Meet Gac Filipaj: The Columbia Janitor Who Worked Relentlessly For His Ivy League Degree
Every college graduate has embarked on a particularly difficult path to get where they are, but few have a story like that of 52-year-old Columbia University graduate Gac Filipaj.
Filipaj was born in Yugoslavia, a country that became a warzone in the early 90s. He could either fight for a cause he didn't believe in or flee.
"I am not blind. I look in the mirror and see myself. If God has not given me some nice appearance he has given me a head, has given me a heart and I can make myself better," Filipaj told CBS News.
Filipaj escaped to New York and got a job cleaning bathrooms. But these bathrooms weren't just in any random building. Filipaj became a janitor at Columbia University, a job he probably wouldn't have taken if it didn't come with 14 free credit hours a year.
"I do believe that education, a good education, is very important not only for individuals themselves but for society as a whole," Filipaj said.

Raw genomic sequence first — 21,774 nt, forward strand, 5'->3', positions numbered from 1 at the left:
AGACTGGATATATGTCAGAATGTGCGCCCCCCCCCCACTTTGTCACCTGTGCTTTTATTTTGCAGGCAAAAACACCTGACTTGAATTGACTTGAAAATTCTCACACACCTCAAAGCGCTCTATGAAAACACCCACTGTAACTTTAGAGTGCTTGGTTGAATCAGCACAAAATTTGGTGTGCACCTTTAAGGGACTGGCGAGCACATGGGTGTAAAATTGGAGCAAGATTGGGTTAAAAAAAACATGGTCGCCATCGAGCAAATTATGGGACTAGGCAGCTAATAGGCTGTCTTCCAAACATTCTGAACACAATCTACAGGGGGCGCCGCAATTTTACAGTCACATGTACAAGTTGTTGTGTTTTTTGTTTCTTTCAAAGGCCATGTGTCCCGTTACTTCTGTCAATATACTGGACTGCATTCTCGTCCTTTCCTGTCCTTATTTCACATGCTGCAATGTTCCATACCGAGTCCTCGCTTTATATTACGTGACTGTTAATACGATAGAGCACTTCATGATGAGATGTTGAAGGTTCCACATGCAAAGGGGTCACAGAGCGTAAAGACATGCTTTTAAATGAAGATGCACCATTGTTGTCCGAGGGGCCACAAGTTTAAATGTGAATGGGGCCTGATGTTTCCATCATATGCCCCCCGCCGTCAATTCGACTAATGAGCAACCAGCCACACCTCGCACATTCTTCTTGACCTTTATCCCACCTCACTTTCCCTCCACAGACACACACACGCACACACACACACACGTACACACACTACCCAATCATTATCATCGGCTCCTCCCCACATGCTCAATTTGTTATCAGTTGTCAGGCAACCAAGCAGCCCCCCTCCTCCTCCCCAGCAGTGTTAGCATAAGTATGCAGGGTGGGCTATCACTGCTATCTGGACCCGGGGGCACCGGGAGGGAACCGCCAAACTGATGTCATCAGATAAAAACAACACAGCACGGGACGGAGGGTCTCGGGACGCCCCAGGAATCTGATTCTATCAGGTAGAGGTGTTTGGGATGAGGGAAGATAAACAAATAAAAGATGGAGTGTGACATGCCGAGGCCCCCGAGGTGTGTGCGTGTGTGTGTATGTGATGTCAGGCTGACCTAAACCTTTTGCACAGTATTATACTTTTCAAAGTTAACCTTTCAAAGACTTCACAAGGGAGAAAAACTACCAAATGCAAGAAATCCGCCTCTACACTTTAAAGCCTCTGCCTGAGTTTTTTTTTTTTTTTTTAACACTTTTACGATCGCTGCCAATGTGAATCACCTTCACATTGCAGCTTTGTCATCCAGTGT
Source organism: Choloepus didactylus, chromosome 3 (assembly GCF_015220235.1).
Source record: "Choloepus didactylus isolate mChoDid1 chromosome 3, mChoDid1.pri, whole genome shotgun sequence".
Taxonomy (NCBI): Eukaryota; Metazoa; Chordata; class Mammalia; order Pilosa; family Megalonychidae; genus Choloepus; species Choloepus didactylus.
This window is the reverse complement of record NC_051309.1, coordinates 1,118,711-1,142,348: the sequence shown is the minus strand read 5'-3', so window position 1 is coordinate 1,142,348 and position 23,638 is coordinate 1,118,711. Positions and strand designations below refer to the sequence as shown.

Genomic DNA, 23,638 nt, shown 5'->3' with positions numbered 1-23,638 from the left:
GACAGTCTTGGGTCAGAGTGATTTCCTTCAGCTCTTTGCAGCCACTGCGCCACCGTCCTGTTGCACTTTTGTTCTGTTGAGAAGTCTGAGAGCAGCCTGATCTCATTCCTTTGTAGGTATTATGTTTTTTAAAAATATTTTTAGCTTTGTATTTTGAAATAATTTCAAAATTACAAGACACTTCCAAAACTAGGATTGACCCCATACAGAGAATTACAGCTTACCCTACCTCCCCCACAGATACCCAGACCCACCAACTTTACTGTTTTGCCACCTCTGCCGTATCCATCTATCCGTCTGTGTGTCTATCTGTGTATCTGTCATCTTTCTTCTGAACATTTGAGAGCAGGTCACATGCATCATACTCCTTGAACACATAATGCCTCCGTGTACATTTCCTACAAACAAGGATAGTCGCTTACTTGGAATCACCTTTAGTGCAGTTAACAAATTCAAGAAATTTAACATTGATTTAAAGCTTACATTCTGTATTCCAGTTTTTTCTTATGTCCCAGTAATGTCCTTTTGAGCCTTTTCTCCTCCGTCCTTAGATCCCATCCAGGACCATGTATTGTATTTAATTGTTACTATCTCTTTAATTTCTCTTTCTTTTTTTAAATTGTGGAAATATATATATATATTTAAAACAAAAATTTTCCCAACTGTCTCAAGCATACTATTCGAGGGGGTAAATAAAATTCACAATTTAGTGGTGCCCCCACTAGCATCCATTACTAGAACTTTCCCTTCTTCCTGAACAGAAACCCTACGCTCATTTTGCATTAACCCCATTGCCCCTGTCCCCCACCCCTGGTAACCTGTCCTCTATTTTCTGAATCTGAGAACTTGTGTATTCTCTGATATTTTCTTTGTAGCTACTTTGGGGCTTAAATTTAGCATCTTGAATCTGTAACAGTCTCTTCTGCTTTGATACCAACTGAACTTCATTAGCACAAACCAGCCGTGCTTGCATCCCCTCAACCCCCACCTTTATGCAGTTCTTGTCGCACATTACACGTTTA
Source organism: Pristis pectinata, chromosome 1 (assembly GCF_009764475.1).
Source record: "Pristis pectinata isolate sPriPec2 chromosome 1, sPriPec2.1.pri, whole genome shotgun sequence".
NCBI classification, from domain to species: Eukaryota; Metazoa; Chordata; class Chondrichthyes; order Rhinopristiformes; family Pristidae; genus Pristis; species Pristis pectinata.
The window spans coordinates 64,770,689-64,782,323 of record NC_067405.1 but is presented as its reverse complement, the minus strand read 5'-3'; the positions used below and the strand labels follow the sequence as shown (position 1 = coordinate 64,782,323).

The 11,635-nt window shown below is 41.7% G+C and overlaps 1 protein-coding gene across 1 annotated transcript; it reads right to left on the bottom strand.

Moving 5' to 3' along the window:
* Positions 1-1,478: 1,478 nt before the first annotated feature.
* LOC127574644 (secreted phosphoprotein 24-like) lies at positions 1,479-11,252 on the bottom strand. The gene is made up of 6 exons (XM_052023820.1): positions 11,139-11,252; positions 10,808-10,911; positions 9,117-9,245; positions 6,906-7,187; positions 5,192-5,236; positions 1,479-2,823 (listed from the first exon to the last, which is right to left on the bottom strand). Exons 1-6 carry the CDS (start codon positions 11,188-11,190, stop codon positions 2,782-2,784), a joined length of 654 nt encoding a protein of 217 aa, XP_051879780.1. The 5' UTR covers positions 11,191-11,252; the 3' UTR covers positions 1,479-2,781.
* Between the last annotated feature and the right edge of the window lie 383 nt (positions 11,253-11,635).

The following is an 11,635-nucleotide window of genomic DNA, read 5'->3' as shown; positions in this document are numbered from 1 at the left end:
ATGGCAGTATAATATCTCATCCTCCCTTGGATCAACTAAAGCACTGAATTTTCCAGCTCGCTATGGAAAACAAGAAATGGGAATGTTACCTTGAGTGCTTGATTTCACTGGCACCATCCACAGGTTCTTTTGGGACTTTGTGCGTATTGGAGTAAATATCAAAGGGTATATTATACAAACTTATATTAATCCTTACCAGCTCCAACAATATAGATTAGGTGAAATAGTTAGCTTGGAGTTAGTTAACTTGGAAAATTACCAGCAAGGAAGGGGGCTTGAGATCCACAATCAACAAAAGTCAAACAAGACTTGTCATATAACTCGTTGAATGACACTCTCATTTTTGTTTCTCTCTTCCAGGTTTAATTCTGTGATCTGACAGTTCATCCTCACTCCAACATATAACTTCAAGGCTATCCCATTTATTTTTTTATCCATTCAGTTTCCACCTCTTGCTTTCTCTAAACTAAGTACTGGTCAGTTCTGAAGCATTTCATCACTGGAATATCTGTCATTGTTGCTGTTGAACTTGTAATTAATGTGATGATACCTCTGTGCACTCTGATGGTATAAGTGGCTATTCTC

But he first had to learn English before beginning his education, a task that took 7 years while working a full-time job. He then enrolled in Columbia's prestigious classics program, studying Greek and Latin during the day and returning to his custodial duties at night.
"He is a remarkable human being," said Professor Gareth Williams, who oversaw Filipaj's thesis on Roman philosopher Seneca. "He would ask one question and then he would ask another question and a third question. His intellectual curiosity is very broad," Williams said.
12 more years of work then study ,and Filipaj has graduated from one of the most respected schools in the country. He told CBS that he plans to be come a teacher, first getting his Masters and then maybe even a PhD.
"There is a saying that Seneca said: 'While you teach, you learn,'" Filipaj said.